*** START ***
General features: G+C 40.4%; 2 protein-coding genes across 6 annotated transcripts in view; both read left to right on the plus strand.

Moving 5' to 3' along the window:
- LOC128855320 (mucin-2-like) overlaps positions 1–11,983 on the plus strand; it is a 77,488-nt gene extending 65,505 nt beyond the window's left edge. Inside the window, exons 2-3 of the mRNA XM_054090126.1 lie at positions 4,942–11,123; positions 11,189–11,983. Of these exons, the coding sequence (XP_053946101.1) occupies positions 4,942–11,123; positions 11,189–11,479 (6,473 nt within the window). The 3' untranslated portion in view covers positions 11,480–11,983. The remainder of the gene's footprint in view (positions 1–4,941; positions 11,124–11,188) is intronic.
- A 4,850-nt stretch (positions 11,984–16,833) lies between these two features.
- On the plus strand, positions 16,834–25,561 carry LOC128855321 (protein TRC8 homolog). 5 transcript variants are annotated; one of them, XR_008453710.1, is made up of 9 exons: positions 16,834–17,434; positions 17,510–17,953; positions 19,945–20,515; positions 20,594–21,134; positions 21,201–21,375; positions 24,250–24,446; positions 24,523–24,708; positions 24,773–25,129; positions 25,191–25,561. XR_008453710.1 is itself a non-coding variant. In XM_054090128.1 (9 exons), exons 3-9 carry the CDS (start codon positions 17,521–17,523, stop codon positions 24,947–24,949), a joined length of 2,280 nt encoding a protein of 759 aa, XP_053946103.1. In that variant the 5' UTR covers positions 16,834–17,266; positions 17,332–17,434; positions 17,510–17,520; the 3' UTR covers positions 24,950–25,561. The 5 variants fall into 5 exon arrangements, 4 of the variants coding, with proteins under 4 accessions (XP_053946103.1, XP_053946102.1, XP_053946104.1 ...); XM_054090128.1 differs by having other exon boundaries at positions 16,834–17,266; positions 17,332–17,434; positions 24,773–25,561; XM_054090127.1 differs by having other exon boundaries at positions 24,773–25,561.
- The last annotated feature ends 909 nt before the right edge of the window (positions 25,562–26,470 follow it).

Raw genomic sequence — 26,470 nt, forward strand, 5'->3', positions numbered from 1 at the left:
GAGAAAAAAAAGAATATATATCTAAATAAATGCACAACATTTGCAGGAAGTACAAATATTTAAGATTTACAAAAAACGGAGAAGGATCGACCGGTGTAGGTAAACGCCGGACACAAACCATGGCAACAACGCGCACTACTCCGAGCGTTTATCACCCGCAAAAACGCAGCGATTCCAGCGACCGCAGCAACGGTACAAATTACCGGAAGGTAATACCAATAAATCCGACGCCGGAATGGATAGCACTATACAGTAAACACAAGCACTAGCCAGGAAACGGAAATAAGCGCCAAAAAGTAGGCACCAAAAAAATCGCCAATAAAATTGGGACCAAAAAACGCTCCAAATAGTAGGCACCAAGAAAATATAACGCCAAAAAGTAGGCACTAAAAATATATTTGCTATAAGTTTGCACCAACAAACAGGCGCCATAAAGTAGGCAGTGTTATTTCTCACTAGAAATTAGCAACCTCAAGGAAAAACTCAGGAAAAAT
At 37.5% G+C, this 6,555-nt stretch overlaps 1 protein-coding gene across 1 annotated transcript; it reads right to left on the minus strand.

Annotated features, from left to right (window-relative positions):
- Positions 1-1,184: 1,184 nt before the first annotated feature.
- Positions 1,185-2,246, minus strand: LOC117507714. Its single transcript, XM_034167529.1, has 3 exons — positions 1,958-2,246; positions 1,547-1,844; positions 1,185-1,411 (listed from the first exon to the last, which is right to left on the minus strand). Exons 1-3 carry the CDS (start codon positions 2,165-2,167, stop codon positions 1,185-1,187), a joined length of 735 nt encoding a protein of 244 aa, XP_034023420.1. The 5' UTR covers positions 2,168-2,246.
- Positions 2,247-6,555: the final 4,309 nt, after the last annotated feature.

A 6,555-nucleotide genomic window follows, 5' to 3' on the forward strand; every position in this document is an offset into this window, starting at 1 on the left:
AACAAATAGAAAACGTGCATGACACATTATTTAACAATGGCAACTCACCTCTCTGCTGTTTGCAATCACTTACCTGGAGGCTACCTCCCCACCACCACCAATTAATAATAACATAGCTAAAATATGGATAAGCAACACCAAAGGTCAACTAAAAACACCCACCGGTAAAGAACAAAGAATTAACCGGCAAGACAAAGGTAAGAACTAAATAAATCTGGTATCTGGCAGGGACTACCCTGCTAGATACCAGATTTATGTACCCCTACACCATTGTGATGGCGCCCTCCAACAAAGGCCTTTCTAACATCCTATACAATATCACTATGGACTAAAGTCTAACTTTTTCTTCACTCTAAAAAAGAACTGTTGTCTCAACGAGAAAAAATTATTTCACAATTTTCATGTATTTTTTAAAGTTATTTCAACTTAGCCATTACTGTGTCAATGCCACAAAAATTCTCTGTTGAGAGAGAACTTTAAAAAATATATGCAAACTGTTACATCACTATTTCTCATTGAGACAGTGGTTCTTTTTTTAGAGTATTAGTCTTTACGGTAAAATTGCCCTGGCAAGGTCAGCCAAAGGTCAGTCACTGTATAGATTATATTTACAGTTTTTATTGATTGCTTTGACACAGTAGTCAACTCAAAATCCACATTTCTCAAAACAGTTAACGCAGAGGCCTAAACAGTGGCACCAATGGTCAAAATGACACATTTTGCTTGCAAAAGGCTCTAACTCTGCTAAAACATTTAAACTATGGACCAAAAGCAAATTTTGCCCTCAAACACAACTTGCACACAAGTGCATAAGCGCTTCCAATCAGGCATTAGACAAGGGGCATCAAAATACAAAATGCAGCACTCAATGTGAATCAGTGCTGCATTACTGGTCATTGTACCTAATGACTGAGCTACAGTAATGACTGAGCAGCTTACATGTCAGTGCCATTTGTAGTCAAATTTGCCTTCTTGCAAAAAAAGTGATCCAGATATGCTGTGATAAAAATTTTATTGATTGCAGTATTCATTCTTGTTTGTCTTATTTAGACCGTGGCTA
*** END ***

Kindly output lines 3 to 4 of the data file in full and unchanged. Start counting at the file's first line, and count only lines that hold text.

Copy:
- LOC128855320 (mucin-2-like) overlaps positions 1–11,983 on the plus strand; it is a 77,488-nt gene extending 65,505 nt beyond the window's left edge. Inside the window, exons 2-3 of the mRNA XM_054090126.1 lie at positions 4,942–11,123; positions 11,189–11,983. Of these exons, the coding sequence (XP_053946101.1) occupies positions 4,942–11,123; positions 11,189–11,479 (6,473 nt within the window). The 3' untranslated portion in view covers positions 11,480–11,983. The remainder of the gene's footprint in view (positions 1–4,941; positions 11,124–11,188) is intronic.
- A 4,850-nt stretch (positions 11,984–16,833) lies between these two features.